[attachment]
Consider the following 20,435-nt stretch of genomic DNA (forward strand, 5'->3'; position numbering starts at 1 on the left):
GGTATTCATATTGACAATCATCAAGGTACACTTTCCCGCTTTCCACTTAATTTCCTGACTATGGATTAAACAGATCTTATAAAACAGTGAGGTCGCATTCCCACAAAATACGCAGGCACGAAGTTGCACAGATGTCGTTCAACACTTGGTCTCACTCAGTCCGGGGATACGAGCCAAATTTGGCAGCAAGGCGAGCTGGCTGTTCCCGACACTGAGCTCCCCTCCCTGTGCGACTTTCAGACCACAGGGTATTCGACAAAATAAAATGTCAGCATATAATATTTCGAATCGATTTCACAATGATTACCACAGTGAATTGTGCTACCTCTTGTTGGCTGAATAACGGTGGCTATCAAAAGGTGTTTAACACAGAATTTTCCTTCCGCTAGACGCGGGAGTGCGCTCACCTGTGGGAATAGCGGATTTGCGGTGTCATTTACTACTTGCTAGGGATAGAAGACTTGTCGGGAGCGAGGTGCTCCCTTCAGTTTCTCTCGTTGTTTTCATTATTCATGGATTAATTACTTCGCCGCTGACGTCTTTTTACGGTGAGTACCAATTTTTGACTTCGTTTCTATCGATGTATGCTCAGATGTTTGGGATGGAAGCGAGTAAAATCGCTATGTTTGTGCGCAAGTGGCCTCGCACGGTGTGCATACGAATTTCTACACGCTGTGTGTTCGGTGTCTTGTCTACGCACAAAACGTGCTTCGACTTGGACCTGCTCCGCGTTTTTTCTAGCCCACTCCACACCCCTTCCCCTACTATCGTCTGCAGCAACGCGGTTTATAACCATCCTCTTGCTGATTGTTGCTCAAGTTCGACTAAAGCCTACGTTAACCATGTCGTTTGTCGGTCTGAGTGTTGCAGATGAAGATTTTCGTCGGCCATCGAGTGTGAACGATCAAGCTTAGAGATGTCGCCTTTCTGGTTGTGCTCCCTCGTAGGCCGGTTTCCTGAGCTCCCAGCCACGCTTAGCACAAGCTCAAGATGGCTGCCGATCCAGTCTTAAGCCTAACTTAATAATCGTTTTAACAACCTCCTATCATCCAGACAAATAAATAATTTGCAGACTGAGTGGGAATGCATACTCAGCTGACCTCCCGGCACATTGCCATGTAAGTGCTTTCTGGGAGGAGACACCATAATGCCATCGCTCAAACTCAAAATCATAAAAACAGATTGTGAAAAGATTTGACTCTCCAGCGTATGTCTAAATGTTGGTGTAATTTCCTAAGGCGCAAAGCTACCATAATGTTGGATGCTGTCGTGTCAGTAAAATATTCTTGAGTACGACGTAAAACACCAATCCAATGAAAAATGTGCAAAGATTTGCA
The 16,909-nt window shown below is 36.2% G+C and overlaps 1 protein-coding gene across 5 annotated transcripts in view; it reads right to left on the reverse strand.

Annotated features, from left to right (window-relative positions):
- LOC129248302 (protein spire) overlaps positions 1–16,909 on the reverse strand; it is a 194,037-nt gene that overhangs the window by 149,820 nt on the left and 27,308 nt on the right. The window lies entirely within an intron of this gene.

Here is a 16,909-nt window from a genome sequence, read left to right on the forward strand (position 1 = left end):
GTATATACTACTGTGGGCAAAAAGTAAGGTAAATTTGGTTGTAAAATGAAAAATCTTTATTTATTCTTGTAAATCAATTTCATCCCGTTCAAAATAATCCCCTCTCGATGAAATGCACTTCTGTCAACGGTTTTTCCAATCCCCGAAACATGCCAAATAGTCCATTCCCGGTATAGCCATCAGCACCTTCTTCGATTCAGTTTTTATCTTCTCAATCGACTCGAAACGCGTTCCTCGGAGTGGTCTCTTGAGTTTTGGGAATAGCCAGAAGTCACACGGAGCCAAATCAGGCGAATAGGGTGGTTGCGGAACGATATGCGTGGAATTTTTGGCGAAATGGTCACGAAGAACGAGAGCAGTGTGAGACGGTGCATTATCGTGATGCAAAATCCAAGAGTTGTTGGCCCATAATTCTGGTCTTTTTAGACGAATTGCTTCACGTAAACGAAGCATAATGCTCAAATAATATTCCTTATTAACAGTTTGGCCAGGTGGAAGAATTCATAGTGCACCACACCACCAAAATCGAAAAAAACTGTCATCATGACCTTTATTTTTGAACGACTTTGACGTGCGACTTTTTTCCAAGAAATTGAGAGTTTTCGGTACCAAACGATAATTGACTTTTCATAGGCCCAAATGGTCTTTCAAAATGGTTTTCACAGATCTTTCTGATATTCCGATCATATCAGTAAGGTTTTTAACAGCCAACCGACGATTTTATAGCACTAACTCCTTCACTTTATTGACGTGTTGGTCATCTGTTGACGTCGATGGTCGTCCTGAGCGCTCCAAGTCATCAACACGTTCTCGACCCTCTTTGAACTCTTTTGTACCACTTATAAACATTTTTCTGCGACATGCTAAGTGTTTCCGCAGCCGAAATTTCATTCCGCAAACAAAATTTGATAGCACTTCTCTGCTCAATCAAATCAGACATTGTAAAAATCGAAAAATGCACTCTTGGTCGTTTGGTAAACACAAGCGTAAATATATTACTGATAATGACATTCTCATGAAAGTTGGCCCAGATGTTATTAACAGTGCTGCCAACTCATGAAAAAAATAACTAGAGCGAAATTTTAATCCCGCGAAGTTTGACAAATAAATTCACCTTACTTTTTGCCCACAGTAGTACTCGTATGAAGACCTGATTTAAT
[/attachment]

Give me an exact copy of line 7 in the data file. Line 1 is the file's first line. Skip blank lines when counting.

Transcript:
GTATATACTACTGTGGGCAAAAAGTAAGGTAAATTTGGTTGTAAAATGAAAAATCTTTATTTATTCTTGTAAATCAATTTCATCCCGTTCAAAATAATCCCCTCTCGATGAAATGCACTTCTGTCAACGGTTTTTCCAATCCCCGAAACATGCCAAATAGTCCATTCCCGGTATAGCCATCAGCACCTTCTTCGATTCAGTTTTTATCTTCTCAATCGACTCGAAACGCGTTCCTCGGAGTGGTCTCTTGAGTTTTGGGAATAGCCAGAAGTCACACGGAGCCAAATCAGGCGAATAGGGTGGTTGCGGAACGATATGCGTGGAATTTTTGGCGAAATGGTCACGAAGAACGAGAGCAGTGTGAGACGGTGCATTATCGTGATGCAAAATCCAAGAGTTGTTGGCCCATAATTCTGGTCTTTTTAGACGAATTGCTTCACGTAAACGAAGCATAATGCTCAAATAATATTCCTTATTAACAGTTTGGCCAGGTGGAAGAATTCATAGTGCACCACACCACCAAAATCGAAAAAAACTGTCATCATGACCTTTATTTTTGAACGACTTTGACGTGCGACTTTTTTCCAAGAAATTGAGAGTTTTCGGTACCAAACGATAATTGACTTTTCATAGGCCCAAATGGTCTTTCAAAATGGTTTTCACAGATCTTTCTGATATTCCGATCATATCAGTAAGGTTTTTAACAGCCAACCGACGATTTTATAGCACTAACTCCTTCACTTTATTGACGTGTTGGTCATCTGTTGACGTCGATGGTCGTCCTGAGCGCTCCAAGTCATCAACACGTTCTCGACCCTCTTTGAACTCTTTTGTACCACTTATAAACATTTTTCTGCGACATGCTAAGTGTTTCCGCAGCCGAAATTTCATTCCGCAAACAAAATTTGATAGCACTTCTCTGCTCAATCAAATCAGACATTGTAAAAATCGAAAAATGCACTCTTGGTCGTTTGGTAAACACAAGCGTAAATATATTACTGATAATGACATTCTCATGAAAGTTGGCCCAGATGTTATTAACAGTGCTGCCAACTCATGAAAAAAATAACTAGAGCGAAATTTTAATCCCGCGAAGTTTGACAAATAAATTCACCTTACTTTTTGCCCACAGTAGTACTCGTATGAAGACCTGATTTAAT